There’s a lot of talk these days about the Internet of things and connected devices: A computerized world where our refrigerators, thermostats, gym equipment, house lights, and cars are all connected to the Internet and aggregating information in real time. Although a lot of innovations in the area are admittedly overhyped, some new projects are showing an unintended benefit for the Internet of things: Connected devices could dramatically improve quality of life for the severely disabled.
On Tuesday, Accenture and Philips unveiled a prototype, proof-of-concept headset-and-software combo that lets patients with amyotrophic lateral sclerosis (ALS), also known as Lou Gehrig’s disease, turn lights on and off with their brain waves. The technology uses a brainwave-reading headband called the Emotiv Insight, which is not manufactured by Philips nor Accenture, to trigger power switches by having the user think about them. Philips stresses that the proof-of-concept is not currently on market, and is not undergoing testing as a medical device. Emotiv’s headband then interfaces with Philips’ Hue line of smart lights and other connected devices from the company.
The ALS-light controlling system is part of a larger wave of brain-computer interfaces. Primarily used for gaming platforms which allow users to control avatars with different brain waves, brain-computer interfaces have been around for decades but have been difficult to use because of the sensitivity of brain sensors and difficult calibration processes. However, improvements in sensor technologies resulting from the smartphone boom have meant better, cheaper sensors for brainwave-reading tools.
Thibaut Sevestre, an innovation lead for Philips IT who worked on the project, told Fast Company the product’s genesis came from an Accenture employee with a family member suffering from ALS. After that employee reached out within his organization, a partnership with Philips was started and a proof-of-concept was unveiled several months later.
“It’s a piece of software that bridges together the inputs a patient could give, and allows them to exert control on objects and communicate with people,” Sevestre said. “We wanted to see how you can use different kinds of interfaces–tablets, smartphone apps where you can still touch, combined with eye tracking to control things. When you’re not able to move eyes, you can use EEG headsets to learn the intention of the patient and to use that to control.”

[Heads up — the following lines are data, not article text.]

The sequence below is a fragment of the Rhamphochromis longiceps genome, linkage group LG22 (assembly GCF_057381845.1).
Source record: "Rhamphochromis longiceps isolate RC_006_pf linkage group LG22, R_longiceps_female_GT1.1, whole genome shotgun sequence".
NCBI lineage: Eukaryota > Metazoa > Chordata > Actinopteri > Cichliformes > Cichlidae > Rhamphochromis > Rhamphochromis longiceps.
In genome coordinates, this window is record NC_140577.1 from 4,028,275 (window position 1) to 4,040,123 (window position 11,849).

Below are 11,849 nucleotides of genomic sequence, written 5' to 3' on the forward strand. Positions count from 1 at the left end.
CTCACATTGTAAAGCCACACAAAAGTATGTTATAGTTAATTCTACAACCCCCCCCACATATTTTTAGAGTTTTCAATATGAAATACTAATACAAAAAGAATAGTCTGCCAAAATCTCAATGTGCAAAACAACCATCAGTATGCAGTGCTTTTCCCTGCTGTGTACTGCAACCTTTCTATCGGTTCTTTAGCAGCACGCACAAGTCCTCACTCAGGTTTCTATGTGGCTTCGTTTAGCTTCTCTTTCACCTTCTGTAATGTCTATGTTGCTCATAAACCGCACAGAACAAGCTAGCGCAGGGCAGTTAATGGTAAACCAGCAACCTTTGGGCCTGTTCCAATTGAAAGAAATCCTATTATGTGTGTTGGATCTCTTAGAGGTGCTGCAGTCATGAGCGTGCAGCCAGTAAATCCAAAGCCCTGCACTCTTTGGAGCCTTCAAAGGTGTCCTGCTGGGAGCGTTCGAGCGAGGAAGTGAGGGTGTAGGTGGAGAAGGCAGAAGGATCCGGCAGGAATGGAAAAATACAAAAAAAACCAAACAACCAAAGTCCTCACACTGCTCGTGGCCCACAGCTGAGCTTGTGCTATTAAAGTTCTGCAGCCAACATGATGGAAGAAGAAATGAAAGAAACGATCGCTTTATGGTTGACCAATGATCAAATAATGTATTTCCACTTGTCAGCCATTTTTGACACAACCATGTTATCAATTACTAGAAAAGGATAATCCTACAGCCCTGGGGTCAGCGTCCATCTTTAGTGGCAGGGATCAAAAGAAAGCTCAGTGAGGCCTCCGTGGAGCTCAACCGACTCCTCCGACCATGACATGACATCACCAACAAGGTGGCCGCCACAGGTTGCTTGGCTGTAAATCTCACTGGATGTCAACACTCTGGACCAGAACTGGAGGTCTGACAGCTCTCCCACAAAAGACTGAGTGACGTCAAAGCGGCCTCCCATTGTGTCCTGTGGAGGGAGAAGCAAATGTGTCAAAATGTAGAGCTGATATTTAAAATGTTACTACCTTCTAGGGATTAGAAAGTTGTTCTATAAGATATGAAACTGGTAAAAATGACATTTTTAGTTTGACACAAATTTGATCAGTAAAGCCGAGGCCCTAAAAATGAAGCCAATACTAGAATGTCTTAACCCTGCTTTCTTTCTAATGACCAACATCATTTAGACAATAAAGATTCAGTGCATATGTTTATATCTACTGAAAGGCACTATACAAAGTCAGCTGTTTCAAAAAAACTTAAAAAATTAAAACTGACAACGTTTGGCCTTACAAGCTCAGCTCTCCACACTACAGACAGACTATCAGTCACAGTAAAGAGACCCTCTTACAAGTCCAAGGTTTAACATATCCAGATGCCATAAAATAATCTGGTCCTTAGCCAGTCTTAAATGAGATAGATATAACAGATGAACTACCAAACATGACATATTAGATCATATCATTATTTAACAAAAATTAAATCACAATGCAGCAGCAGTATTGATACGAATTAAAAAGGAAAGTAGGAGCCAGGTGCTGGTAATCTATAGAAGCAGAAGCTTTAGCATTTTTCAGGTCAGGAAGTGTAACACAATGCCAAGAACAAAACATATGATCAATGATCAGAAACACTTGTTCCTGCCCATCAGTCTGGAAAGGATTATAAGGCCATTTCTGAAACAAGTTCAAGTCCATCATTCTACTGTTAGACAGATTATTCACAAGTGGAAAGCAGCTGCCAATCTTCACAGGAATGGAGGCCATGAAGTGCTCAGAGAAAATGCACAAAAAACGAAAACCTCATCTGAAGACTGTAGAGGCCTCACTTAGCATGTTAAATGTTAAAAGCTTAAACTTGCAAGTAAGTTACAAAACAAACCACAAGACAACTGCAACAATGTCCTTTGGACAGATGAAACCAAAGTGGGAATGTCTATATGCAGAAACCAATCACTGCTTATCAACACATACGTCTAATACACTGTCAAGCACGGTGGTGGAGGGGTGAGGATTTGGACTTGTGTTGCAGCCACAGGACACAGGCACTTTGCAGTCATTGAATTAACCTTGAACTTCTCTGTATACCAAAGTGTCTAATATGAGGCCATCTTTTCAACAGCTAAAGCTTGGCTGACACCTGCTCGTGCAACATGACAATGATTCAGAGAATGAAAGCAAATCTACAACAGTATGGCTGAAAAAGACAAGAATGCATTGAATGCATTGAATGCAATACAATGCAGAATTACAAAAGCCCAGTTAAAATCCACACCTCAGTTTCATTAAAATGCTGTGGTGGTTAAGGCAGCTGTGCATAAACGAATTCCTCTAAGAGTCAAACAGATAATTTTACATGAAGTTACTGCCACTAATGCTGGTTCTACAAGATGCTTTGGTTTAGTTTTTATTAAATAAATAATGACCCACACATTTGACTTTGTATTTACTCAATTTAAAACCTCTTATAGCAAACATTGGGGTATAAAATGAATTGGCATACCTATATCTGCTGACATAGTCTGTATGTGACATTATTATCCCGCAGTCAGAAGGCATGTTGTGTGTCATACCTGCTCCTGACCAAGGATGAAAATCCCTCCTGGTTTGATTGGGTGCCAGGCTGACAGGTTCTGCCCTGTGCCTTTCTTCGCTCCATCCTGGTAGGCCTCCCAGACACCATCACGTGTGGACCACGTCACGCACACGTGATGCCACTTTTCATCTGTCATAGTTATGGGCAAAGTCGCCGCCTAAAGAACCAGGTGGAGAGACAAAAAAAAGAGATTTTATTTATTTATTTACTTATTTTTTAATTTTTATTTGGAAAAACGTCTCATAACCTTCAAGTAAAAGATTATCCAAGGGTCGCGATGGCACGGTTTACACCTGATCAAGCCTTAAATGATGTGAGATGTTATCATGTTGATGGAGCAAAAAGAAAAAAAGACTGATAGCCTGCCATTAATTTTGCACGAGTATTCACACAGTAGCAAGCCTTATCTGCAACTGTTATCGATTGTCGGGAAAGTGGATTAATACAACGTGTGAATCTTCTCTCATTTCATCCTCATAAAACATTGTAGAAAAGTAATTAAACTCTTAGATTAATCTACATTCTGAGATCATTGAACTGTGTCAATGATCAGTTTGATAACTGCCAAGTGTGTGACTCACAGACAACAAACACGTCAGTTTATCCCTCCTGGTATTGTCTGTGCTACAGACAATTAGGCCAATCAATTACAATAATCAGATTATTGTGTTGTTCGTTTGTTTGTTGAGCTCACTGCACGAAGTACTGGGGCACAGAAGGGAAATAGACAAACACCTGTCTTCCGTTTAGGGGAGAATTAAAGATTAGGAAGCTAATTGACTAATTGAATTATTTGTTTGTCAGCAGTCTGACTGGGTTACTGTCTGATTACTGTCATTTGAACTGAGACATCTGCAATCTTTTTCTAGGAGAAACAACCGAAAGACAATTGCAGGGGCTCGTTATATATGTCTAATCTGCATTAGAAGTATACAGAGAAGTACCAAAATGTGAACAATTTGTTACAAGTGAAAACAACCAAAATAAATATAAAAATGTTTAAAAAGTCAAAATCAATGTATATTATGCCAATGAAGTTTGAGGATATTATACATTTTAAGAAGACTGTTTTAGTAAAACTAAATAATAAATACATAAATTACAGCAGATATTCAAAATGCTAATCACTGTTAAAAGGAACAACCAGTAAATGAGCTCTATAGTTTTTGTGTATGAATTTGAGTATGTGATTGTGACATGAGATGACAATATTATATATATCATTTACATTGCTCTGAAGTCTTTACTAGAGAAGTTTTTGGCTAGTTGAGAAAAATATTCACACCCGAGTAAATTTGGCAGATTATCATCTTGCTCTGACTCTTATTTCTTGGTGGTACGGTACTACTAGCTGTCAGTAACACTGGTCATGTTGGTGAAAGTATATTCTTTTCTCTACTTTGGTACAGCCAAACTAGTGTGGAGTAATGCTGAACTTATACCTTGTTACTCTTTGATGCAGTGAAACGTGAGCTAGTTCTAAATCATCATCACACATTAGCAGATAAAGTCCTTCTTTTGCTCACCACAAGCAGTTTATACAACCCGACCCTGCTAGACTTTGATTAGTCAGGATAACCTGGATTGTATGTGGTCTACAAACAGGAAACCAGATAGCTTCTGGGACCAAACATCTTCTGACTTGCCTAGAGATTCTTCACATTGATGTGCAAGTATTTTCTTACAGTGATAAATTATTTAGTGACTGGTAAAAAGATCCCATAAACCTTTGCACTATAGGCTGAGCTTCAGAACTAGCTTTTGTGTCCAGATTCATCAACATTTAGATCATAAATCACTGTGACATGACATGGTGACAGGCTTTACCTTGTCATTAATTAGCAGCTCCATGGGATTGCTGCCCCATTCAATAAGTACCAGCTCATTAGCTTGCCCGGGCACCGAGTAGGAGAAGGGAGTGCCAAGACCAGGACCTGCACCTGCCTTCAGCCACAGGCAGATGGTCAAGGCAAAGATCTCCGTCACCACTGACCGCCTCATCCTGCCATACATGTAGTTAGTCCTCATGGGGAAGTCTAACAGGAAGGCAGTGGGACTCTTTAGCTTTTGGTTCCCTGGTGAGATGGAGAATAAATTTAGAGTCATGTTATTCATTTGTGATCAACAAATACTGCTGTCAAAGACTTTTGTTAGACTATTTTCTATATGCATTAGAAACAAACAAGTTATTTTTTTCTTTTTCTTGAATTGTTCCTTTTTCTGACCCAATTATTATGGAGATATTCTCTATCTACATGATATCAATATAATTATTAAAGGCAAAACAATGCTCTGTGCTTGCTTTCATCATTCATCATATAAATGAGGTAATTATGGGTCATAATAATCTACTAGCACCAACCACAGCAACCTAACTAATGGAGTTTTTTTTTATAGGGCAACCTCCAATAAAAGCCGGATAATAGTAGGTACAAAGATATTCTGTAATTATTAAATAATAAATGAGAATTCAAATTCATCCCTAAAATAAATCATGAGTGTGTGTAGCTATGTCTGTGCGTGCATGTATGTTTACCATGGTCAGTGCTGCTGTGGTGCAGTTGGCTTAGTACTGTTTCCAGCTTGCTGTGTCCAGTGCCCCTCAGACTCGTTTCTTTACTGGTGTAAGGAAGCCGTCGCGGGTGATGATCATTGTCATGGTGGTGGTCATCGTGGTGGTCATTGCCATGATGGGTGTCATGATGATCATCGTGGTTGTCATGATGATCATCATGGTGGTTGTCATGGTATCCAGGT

One of the major issues for Philips and Accenture was building a user interface accessible by the severely disabled. Announcement of the project publicly was delayed due to Philips being affected by the MH17 crash in the Ukraine. The Accenture-Philips project follows years of research by other organizations into the feasibility of improving the quality of life of ALS patients with brain-computer interfaces. The late Scott Mackler, a professor at the University of Pennsylvania who had ALS, for instance, built a home-brewed system which let him change channels on his remote control using his mind.
Correction: An earlier version of this article incorrectly stated that one of the Philips employees who died in the MH17 crash was working on the ALS project. According to a spokesperson for the company, neither of the Philips employees who died in last month’s plane crash were involved with this project but all corporate announcements were delayed out of respect for the victims and their families.